4. A toothbrush apparatus comprising: a toothbrush head (12) having at one end a bristle portion (13) with bristles (20) projecting from a base, and having a handle at its other end; fluid supply means (50,58,62) for providing pressurized fluid to the bristle portion, said supply means (50,58,62) having an inlet connectable to a source of fluid and an outlet formed in the bristle portion; suction means (48,56,66) having an inlet associated with the base of the bristle portion (13) for evacuating waste from the oral cavity of a user for disposal; an ultrasonic transducer (38) for imparting ultrasonic vibrations to the bristle portion along the longitudinal axes of the bristles; and power supply means (32,34,36,42,44) for supplying electrical power to the ultrasonic transducer (38); and wherein said bristles (20) are splayed to one or other of the sides of the toothbrush head.
5. A toothbrush apparatus according to paragraph 4, wherein said bristles include a series of rows of splayed bristles which are alternately angled to opposite sides of the toothbrush head, and a longitudinal central row of bristles which are substantially perpendicular to the base.
6. A toothbrush apparatus according to paragraph 1 or paragraph 4, wherein said outlet for the fluid supply means is provided by a plurality of outlet tubes in said bristle portion.
7. A toothbrush apparatus comprising: a toothbrush head (12) having at one end a bristle portion (13) with bristles (20) projecting from a base, and having a handle at its other end; fluid supply means (50,58,62) for providing pressurized fluid to the bristle portion, said supply means (50,58,62) having an inlet connectable to a source of fluid and an outlet formed in the bristle portion; suction means (48,56,66) having an inlet associated with the base of the bristle portion (20) for evacuating waste from the oral cavity of a user for disposal; an ultrasonic transducer (38) for imparting ultrasonic vibrations to the bristle portion along the longitudinal axes of the bristles; and power supply means (32,34,36,42,44) for supplying electrical power to the ultrasonic transducer (38); and wherein said outlet for the fluid supply means is provided by a plurality of outlet tubes (23) in said bristle portion.
8. A toothbrush apparatus according to paragraph 7, wherein said bristles include bristles (20) which are angled to one or other side of said toothbrush head, and wherein one of said outlet tubes (23) is associated with each of the angled bristles.
9. A toothbrush apparatus according to paragraph 8, wherein said outlet tubes (23) are approximately one half the length of the associated bristles.
10. A toothbrush apparatus according to any of paragraphs 1, 4 or 7, wherein said suction means is a venturi pump (48).
11. A toothbrush apparatus according to paragraph 10, wherein the fluid supply means (50,58,62) comprises a main fluid supply line (50) that is connectable at its one end to a faucet and at its other end to said venturi pump (48); and a branch supply line (58) communicating with the main fluid supply line (50), said branch supply line (58) providing fluid to the head (12).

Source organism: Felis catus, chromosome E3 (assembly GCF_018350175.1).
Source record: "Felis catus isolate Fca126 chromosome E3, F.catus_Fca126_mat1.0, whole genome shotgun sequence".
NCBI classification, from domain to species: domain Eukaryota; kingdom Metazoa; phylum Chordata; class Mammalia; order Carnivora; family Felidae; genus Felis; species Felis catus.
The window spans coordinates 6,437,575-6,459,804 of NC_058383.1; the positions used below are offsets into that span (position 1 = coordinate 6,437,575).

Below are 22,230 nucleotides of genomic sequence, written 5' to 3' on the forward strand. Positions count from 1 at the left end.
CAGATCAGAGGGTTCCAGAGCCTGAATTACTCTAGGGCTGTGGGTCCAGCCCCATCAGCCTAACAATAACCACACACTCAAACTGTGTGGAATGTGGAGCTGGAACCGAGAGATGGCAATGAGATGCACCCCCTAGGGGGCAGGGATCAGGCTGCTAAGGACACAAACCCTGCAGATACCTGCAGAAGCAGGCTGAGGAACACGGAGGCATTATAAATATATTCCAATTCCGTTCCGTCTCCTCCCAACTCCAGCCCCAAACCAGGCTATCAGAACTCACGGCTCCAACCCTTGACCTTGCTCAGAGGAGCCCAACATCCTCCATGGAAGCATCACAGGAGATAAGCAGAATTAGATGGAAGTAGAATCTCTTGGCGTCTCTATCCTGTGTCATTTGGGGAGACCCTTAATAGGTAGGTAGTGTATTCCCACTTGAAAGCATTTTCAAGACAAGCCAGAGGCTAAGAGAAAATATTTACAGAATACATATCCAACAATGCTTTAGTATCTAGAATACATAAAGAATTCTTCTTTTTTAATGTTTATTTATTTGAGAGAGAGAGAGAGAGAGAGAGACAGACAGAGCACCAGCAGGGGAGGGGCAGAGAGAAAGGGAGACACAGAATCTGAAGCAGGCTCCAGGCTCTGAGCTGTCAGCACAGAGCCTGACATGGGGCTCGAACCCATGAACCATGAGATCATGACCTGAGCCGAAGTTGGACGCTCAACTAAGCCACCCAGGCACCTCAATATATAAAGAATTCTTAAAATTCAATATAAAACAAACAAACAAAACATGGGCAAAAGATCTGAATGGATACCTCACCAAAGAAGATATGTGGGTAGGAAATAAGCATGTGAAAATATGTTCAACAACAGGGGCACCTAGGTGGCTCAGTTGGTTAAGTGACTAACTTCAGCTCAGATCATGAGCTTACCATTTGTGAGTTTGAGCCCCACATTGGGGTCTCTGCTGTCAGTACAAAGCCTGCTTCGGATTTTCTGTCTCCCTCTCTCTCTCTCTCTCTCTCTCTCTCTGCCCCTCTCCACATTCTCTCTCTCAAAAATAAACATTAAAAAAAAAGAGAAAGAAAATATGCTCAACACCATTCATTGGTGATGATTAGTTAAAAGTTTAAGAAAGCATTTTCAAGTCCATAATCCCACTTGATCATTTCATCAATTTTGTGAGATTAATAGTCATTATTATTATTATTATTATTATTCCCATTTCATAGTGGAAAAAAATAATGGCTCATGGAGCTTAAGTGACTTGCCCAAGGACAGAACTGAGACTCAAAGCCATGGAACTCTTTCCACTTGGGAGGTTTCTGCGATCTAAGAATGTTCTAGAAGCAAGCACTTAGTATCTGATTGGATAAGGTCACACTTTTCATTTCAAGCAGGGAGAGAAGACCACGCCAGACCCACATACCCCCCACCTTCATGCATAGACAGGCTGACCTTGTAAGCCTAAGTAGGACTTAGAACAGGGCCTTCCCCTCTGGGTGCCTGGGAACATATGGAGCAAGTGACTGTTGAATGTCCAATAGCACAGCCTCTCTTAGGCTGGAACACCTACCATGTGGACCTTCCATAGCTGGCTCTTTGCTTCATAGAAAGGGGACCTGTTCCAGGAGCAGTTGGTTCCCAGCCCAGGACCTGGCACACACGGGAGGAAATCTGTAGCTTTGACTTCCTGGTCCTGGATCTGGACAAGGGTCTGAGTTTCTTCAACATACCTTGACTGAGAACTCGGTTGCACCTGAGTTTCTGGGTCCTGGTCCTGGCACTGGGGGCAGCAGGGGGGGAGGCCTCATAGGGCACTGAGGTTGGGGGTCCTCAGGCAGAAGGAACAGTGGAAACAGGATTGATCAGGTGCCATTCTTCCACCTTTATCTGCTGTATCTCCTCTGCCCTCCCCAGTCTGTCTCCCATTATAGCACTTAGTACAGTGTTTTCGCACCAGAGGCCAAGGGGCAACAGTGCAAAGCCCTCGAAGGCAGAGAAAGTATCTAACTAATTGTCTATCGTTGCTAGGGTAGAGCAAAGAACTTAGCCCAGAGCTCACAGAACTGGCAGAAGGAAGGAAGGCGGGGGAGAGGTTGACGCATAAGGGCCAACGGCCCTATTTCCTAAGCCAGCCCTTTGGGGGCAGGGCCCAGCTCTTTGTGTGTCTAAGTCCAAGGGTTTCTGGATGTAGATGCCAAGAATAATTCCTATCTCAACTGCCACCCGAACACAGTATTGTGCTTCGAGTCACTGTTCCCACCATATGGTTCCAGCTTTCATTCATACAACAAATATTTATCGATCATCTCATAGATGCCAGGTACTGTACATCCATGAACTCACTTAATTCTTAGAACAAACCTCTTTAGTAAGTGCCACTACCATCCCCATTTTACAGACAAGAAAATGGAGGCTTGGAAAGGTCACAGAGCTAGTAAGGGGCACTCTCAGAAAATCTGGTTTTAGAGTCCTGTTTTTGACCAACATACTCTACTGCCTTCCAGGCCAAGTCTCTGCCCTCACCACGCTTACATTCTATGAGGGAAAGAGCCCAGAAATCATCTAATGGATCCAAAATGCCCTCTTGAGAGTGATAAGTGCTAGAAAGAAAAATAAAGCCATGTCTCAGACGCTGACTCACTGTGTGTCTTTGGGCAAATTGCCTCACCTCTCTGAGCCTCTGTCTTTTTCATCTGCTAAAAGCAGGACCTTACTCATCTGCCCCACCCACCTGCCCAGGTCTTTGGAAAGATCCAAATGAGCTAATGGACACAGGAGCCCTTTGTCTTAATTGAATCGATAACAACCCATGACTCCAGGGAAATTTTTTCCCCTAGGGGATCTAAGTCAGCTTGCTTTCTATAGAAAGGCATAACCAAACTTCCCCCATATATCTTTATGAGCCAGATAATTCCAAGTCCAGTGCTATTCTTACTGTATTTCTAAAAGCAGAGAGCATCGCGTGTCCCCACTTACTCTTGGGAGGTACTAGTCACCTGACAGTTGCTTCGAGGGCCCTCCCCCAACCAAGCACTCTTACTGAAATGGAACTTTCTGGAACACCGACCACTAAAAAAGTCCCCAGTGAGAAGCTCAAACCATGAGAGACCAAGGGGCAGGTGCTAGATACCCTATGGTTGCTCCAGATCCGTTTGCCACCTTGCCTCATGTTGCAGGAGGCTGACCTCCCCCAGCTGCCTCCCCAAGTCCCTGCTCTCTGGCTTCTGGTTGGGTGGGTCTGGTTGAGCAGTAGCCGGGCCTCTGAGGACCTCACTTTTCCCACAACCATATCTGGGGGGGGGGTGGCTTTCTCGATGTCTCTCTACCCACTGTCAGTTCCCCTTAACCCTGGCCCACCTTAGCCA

12. A toothbrush apparatus according to paragraph 11, wherein the branch supply line (58) is connectable at its distal end portion to a second fluid supply line (62) disposed in the head (12) for providing fluid to said bristle portion (13).
13. A toothbrush apparatus according to any one of paragraphs 1, 4, 7 or 11, wherein the power supply means comprises a power converter unit (34) having electrical input leads (42) connectable at their distal ends to an external power supply and electrical output leads (42) connected to the transducer (38), the power converter (34) converting electrical power from said power supply to a suitable high-frequency alternating voltage for powering the ultrasonic transducer.
14. A toothbrush apparatus according to paragraph 13, wherein both the pump (48) and the power converter unit (34) are housed in a supply unit (14), and wherein said head (12) is detachable from the remainder of the toothbrush apparatus, and wherein the supply unit (14) comprises a storage holder (72) for storing said detachable head (12) when not in use.
15. A toothbrush apparatus according to paragraph 14, wherein the supply unit (14) further comprises an ultraviolet light source for irradiating said detachable head (13) when stored in said storage holder (72).
16. A toothbrush apparatus according to any one of paragraphs 1 to 15, wherein the transducer (38) is a piezoelectric crystal disposed in the base beneath the bristles (20).
17. A toothbrush apparatus comprising: a toothbrush head (12) having at one end a bristle portion (13) with bristles (20) projecting from a base, and having a handle at its other end; fluid supply means (50,58,62) for providing pressurized fluid to the bristle portion, said supply means (50,58,62) having an inlet connectable to a source of fluid and an outlet formed in the bristle portion; suction means (48,56,66) having an inlet associated with the base of the bristle portion (13) for evacuating waste from the oral cavity of a user for disposal; an ultrasonic transducer (38) for imparting ultrasonic vibrations to the bristle portion; and power supply means (32,34,36,42,44) for supplying electrical power to the ultrasonic transducer (38).

Although an embodiment of the invention has been described and illustrated in detail, it is to be clearly understood that the same is by way of illustration and example only and not to be taken by way of the limitation, the spirit and scope of the present invention being limited only by the appended claims.